William Henry Harrison
Governor of Indiana Territory who defeated Tecumseh and the Prophet (Tenskwatawa)
Battle of the Thames
Led by William Henry Harrison, Tecumseh is killed, Indian confederacy dream perished
War of 1812
America entered for freedom of the seas and against (British) Indian issues
Battle of Tippecanoe
Led by William Henry Harrison, the Prophet is killed. Harrison is celebrated as a hero.
Slave of Thomas Jefferson's who federalists said that he had children with.
Battle of Horseshoe Bend
Andrew Jackson crushed the Creek Indians on March 27, 1814, effectively breaking the Indian rebellion and leaving the entire area east of the Mississippi open for safe settlement
Military leader in charge of crushing the creeks at the Battle of Horseshoe Bend.
War of 1812
(1812-1815): fought b/w US and Britain largely over issues of trade and impressment. Ended in relative draw, but showed the US willingness to fight for their beliefs and earned respect from the European nations. "2nd war for independence."
Battle of New Orleans
Battle won by the US and Andrew Jackson. Was a decisive win for the United States in the War of 1812.
Congress of Vienna
(1814-1815): Convention of major European powers to redraw the boundaries of continental Europe after the defeat of Napoleonic France.
Treaty of Ghent
(1815): Ended the War of 1812 in a virtual draw, restoring prewar borders but failing to address and of the grievances that first brought America into the war.
(1814-1815): convention of Federalists from 5 New England states who opposed the War of 1812 and resented the strength of Southern and Western interests in Congress and in the White House.
(1817): Signed by Britain and the US, established strict limits on naval armaments in the Great Lakes, a first step in the full demilitarization of the US-Canadian border, finalized in the 1870s.
Tariff of 1816
First protective tariff in US History, created primarily to shield New England manufacturers from the inflow of British goods after the War of 1812.
(1820s): Henry Clay's three pronged system to promote American industry. Clay advocated a strong banking system, a protective tariff, and a federally funded transportation network.
The Era of Good Feelings
(1816-1824): Popular name for the period of one-party, Republican, rule during James Madison's presidency. The term obscures bitter conflicts over internal improvements, slavery, and the national bank.
The Panic of 1819
severe financial crisis brought on primarily by the efforts of the Bank of the United States to curb over-speculation on western lands. It disproportionally affected the poorer classes, especially in the West, sowing the seeds of Jacksonian Democracy.
Land act of 1820
Fueled the settlement of the Northwest and Missouri territories by lowering the price of public land. Also prohibited the purchase of federal acreage on credit, thereby eliminating on of the causes of the Panic of 1819.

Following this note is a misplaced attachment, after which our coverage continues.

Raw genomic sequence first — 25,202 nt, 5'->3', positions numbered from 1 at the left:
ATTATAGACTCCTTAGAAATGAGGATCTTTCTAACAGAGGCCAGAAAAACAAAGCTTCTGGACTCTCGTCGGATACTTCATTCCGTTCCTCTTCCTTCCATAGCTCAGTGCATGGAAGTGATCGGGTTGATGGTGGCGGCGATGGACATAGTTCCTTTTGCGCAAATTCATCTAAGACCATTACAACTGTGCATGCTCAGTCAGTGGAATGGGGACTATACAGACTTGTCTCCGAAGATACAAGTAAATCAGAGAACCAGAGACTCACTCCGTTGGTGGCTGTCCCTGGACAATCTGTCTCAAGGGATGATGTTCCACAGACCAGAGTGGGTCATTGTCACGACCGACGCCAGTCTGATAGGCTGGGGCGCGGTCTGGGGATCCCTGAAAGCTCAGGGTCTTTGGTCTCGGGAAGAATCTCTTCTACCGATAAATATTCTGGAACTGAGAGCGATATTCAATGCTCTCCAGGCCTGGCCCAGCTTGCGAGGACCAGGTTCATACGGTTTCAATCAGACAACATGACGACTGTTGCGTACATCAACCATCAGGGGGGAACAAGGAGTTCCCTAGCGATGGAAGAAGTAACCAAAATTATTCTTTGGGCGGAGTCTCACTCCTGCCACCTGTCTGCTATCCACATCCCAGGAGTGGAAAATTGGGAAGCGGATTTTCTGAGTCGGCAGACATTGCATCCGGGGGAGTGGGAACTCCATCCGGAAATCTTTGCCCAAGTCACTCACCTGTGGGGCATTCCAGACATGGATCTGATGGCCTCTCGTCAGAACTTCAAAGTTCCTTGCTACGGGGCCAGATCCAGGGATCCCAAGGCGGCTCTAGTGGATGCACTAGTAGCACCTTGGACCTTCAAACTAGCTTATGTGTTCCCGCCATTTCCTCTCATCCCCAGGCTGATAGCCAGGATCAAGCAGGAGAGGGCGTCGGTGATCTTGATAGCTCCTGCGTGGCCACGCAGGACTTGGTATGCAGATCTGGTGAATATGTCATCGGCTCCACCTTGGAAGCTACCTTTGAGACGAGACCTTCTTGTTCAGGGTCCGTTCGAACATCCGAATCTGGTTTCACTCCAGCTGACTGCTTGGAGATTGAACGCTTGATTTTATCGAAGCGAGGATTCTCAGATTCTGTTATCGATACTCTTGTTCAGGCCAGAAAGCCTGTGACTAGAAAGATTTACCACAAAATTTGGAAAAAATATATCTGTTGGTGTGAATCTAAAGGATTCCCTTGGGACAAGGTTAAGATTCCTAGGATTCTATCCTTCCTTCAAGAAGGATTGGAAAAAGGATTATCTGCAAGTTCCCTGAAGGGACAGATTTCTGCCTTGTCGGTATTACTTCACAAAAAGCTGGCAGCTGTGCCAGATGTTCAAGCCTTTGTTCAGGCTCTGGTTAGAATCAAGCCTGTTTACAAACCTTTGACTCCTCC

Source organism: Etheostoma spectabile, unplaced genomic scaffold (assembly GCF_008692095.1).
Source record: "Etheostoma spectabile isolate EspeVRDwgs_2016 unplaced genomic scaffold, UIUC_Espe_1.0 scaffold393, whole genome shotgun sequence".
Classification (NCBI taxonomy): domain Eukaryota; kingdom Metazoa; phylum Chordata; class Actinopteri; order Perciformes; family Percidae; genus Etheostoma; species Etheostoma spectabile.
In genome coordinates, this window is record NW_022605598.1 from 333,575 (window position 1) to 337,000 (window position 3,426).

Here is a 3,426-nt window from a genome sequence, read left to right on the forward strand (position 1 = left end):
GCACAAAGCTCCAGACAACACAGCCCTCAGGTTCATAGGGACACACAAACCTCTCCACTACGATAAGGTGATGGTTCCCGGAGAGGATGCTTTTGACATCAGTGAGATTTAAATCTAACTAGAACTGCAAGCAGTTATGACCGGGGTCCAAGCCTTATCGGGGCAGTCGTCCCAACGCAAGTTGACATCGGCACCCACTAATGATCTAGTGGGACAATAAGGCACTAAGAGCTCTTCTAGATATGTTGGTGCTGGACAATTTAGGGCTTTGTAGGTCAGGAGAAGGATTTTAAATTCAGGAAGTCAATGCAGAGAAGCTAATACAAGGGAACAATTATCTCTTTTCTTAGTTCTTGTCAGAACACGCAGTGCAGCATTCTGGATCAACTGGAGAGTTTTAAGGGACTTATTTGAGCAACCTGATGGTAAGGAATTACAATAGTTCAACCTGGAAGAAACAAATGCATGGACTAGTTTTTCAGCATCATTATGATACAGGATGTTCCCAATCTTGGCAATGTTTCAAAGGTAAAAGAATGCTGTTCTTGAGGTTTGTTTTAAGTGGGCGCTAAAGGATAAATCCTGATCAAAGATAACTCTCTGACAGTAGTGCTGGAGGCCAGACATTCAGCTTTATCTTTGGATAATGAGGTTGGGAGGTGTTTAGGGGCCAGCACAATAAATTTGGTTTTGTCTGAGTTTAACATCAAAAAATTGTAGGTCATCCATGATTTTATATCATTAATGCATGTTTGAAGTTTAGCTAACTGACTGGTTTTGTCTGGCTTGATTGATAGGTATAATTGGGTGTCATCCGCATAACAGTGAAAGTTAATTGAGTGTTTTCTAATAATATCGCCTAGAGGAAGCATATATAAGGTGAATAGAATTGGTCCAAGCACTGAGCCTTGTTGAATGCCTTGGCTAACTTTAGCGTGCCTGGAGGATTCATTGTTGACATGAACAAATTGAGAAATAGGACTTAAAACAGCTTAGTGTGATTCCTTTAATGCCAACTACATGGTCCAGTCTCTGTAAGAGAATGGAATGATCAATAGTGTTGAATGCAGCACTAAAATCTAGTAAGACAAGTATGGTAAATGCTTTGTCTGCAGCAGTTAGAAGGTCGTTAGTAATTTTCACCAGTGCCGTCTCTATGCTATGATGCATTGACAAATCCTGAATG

(1819): Failed proposal to prohibit the importation of slaves into Missouri territory and pave the way for gradual emancipation. Southerners opposed this, which they perceived as a threat to the sectional balance between the North and the South.
Widely used term for the institution of American Slavery in the South. Its use in the first half of the 19th century reflected a growing division in the North, where slavery was gradually abolished, and the South, where slavery became increasingly entrenched.
The Missouri Compromise
(1820): Allowed Missouri to enter as a slave state but preserved the balance between North and South by carving free-soil Maine out of the Massachusetts and prohibiting slavery from territories acquired in the Louisiana Purchase, north of the line 36.30.
McCulloch v. Maryland
(1819): Supreme Court case that strengthened federal authority and upheld the constitutionality of the Bank of the United States by establishing that the state bank of Maryland did not have power to tax the bank.
idea of using the elastic clause as a way of interpreting the constitution
Cohens v. Virginia
Case that reinforced federal supremacy by establishing the right of the Supreme court to review decisions of state supreme courts in questions involving the powers of the federal government.
Gibbons v. Ogden
(1824): suit over whether New York State could grant a monopoly to a ferry operating on interstate waters. The ruling reasserted that Congress had the sole power to regulate interstate commerce.
Fletcher v. Peck
(1810): Established firmer protection for private property and asserted the right of the Supreme Court to invalidate state laws in conflict with the Constitution.
Dartmouth College v. Woodward
(1819): Supreme Court case that sustained Dartmouth University's original charter against changes proposed by the New Hampshire state legislature, thereby protecting corporations from domination by state governments
(1818): Signed by Britain and the US, the pact allowed New England fishermen access to Newfoundland fisheries, established the Northern border of Louisiana territory and provided for the joint occupation of the Oregon Country for 10 years.
Florida Purchase Territory (Adams-Onis Treaty)
(1819): Under the agreement, Spain ceded Florida to the US, which, in exchange, abandoned its claims to Texas.
Statement delivered by President James Monroe, warning European powers to refrain from seeking any new territories in the Americas. The US largely lacked the power to back up the pronouncement, which was actually enforced by the British, who sought free access to Latin American markets.
(1824): fixed the line of 54.40' as the southernmost boundary of Russian holdings in North America
Oliver Hazard Perry
American naval officer whose decisive victory over a British fleet on Lake Erie during the War of 1812 reinvigorated American morale and paved the way for General William Henry Harrison's victory at the Battle of the Thames in 1813.
Francis Scott Key
Author and lawyer who composed the "Star Spangled Banner", our national anthem, while observing the bombardment of Fort McHenry from the deck of a British ship where he was detained.
Revolutionary war soldier, statesman, and 5th president. As president, he supported protective tariffs, and a national bank, but maintained a Jeffersonian opposition to federally funded improvements. Though he sought to transcend partisanship, even undertaking a goodwill tour of the states in 1817, his presidency was rocked by partisan and sectional conflicts.
Supreme Court Chief Justice who expanded the power of both the Supreme Court and the National Government
Early American Writer. Wrote Rumplestilskin and Legend of Sleepy Hollow
James Fenimore Cooper
Early American Writer. Wrote the Deerslayer, and Last of the Mohicans